Myeloid-derived suppressor cells (MDSC) are expanded during HIV-1 infection and correlated with disease progression. MDSC expand in the early phase of primary infection depending on TRAIL level. In this study we evaluated the effect of ART on the frequency of MDSC in patients with primary HIV infection (PHI), and their impact on CD4 T cell reconstitution. MDSC frequency was evaluated by flow-cytometry in 60 PHI patients at 12, 24 and 48 weeks after ART initiation. Cytokine plasma levels were evaluated by Luminex technology at the same time points. The capacity of MDSC to modulate hematopoietic early progenitor cells’ expansion was evaluated using the OP9/Dl1 in vitro system. As previously described, polymorphonuclear-MDSC (PMN-MDSC) frequency was higher in PHI compared to healthy donors. Interestingly, 48 weeks of successful ART failed to normalize the PMN-MDSC frequency. Moreover, PMN-MDSC frequency was not correlated with residual viral load, suggesting that the persistence of PMN-MDSC was not due to residual viral replication. Interestingly, patients with low PMN-MDSC frequency (<6%) at T0 had a higher HIV DNA at the same time point than individuals with high PMN-MDSC frequency (>6%). We also found an inverse correlation between PMN-MDSC frequency and CD4-T cell count at 48 weeks post-ART, which was confirmed by multivariate analysis adjusting for age and CD4 T cell number at baseline. These data suggest that the persistence of PMN-MDSC may impact CD4 T cell recovery. Indeed, in vitro PMN-MDSC impaired the expansion of CD34+CD38-hematopoietic early progenitors. Further, a balance between TRAIL and GM-CSF may be necessary to maintain a low MDSC level. In conclusion, early ART initiation was not able to normalize PMN-MDSC frequency that might impact the CD4 T cell recovery. These data open new questions regarding the clinical impact of MDSC persistence in HIV+ patients, in particular on non-AIDS related diseases.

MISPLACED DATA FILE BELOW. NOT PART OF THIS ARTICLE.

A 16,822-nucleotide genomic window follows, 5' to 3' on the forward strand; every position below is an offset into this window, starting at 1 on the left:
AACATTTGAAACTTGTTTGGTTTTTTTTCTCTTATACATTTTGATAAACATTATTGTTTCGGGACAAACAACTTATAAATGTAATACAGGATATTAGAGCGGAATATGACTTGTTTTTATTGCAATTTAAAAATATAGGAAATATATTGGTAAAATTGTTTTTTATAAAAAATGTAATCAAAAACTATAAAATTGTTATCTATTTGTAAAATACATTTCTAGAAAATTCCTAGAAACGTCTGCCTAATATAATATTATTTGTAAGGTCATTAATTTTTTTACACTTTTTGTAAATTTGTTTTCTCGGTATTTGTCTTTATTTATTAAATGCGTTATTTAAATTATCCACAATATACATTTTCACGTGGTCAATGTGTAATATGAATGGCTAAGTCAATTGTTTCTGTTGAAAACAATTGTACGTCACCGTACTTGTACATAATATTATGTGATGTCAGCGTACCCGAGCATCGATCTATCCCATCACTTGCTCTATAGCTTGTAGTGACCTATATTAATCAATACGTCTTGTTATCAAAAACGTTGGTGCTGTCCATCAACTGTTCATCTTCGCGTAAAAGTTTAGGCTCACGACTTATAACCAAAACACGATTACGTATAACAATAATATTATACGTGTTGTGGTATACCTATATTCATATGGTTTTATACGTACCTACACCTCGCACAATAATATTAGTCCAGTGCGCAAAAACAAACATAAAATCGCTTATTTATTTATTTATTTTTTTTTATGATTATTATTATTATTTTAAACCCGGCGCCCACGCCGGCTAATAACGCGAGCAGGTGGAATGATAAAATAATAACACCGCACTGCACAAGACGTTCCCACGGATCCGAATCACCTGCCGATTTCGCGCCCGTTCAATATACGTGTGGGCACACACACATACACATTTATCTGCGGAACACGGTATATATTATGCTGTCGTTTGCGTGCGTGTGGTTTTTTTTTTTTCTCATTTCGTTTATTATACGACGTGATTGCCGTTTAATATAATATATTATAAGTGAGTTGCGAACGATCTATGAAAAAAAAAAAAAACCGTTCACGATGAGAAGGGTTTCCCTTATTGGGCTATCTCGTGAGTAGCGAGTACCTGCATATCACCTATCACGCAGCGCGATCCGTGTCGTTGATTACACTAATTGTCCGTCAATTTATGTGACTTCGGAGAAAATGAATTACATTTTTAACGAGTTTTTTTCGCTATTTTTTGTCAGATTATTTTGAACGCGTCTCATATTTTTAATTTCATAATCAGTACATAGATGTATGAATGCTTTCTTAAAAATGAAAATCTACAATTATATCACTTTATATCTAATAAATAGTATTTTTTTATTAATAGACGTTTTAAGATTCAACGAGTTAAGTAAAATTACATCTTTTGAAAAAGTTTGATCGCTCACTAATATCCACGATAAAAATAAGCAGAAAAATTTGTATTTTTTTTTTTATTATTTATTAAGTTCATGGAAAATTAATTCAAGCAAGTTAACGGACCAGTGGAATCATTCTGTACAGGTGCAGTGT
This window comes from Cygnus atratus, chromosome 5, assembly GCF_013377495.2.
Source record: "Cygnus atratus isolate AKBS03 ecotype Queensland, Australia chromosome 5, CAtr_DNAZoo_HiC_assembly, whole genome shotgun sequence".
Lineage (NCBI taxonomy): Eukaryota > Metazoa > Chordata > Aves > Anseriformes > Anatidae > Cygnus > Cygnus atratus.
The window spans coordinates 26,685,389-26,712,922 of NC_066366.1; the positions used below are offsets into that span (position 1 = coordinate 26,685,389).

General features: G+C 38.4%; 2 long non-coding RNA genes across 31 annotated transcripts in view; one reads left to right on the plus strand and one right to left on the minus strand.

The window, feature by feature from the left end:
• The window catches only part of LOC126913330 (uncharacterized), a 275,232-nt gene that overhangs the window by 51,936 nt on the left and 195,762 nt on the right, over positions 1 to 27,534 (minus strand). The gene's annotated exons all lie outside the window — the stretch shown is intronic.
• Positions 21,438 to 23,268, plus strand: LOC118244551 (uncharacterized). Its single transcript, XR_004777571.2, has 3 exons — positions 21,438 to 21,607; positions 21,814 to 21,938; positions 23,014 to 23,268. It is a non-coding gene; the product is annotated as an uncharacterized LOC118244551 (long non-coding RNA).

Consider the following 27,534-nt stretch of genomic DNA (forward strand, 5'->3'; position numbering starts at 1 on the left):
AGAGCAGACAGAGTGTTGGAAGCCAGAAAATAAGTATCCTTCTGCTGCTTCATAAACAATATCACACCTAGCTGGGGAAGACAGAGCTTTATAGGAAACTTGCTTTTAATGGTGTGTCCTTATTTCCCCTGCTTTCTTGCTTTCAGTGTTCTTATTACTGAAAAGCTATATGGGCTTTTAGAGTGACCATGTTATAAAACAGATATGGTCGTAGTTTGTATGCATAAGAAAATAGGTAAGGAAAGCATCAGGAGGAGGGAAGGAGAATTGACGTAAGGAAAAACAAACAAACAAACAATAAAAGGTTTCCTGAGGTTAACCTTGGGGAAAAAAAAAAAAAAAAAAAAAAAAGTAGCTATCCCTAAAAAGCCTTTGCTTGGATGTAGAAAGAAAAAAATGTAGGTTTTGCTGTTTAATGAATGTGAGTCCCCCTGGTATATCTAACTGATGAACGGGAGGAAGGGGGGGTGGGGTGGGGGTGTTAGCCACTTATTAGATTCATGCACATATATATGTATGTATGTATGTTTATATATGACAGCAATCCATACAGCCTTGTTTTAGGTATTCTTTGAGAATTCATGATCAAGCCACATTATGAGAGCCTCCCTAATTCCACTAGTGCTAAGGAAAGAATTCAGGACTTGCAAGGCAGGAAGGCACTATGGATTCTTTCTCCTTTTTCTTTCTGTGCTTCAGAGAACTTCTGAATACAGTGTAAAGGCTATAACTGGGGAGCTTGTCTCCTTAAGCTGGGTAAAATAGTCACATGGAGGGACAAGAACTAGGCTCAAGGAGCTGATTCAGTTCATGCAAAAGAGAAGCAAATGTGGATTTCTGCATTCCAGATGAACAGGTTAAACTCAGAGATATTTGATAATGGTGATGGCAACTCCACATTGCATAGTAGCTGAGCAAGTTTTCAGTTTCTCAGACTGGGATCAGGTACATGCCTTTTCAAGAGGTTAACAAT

Agrati, C., Tumino, N., Bordoni, V., Pinnetti, C., Sabatini, A., Amendola, A., et al. (2019). Myeloid derived suppressor cells expansion persists after early art and may affect CD4 T cell recovery. FRONTIERS IN IMMUNOLOGY, 10(AUG) [10.3389/fimmu.2019.01886].